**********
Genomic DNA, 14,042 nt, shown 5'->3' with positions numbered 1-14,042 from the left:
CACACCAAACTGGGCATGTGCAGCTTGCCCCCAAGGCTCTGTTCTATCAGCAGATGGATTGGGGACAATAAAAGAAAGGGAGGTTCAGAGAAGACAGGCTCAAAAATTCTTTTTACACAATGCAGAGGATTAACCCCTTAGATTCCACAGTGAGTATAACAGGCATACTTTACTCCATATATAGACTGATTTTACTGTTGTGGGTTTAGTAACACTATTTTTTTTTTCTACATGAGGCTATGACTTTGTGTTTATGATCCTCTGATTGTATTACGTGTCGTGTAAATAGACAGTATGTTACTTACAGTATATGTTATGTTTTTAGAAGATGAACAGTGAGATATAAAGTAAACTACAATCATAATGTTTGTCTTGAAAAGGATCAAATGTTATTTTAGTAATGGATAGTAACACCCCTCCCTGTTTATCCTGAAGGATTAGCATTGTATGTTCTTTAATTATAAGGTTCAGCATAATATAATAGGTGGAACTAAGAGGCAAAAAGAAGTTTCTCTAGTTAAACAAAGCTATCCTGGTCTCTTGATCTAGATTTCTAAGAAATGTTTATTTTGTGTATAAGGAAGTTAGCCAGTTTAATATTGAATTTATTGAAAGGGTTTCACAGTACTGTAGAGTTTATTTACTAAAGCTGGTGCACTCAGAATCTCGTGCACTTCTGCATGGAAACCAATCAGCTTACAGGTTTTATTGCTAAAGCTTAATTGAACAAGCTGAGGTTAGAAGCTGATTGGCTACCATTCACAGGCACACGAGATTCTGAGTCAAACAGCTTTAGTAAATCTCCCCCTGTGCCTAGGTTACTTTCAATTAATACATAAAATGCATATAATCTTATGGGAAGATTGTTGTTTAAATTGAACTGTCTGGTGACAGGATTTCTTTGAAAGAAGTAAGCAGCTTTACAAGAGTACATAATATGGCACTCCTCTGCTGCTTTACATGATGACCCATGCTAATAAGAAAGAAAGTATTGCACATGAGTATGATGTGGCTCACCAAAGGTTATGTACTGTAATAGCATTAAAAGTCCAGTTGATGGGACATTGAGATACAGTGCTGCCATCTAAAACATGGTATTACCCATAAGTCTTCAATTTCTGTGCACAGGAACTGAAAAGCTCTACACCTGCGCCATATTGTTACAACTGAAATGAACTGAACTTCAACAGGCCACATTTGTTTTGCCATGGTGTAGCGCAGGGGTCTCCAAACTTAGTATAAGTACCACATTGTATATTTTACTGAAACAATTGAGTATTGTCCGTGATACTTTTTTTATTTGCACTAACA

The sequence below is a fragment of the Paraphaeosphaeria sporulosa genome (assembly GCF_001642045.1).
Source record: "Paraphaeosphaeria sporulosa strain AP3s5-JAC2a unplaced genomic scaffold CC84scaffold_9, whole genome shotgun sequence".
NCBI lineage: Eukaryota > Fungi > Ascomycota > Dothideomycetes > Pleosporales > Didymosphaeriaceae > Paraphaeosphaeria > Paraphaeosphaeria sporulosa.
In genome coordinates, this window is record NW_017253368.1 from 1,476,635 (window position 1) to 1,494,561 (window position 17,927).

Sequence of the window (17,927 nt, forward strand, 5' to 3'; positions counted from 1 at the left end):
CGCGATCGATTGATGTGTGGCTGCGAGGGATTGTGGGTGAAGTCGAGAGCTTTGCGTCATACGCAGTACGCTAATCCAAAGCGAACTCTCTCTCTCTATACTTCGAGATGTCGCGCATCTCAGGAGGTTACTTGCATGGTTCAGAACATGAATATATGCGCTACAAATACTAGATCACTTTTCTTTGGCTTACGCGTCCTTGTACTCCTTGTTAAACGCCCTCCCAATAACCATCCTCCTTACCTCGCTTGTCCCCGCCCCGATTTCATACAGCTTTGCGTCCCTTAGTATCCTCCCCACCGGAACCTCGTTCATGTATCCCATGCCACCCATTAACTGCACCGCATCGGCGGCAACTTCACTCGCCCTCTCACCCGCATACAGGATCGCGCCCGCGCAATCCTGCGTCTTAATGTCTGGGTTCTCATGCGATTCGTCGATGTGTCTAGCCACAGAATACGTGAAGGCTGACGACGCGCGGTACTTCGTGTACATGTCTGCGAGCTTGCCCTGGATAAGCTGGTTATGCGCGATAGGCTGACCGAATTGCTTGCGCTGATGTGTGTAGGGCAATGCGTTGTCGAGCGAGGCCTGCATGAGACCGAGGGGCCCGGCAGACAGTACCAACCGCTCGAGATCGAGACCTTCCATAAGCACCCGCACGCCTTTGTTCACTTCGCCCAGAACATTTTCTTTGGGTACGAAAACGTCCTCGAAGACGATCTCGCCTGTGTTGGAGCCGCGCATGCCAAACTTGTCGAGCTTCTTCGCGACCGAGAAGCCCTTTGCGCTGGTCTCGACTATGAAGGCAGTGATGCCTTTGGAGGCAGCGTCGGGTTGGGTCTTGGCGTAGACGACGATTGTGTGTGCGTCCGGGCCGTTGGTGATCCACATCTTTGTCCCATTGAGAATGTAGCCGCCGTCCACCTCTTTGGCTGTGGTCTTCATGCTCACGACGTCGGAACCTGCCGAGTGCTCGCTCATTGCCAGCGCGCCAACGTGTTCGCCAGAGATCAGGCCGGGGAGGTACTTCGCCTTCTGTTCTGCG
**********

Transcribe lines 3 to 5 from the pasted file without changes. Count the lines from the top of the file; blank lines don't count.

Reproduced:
The sequence below is a fragment of the Paraphaeosphaeria sporulosa genome (assembly GCF_001642045.1).
Source record: "Paraphaeosphaeria sporulosa strain AP3s5-JAC2a unplaced genomic scaffold CC84scaffold_9, whole genome shotgun sequence".
NCBI lineage: Eukaryota > Fungi > Ascomycota > Dothideomycetes > Pleosporales > Didymosphaeriaceae > Paraphaeosphaeria > Paraphaeosphaeria sporulosa.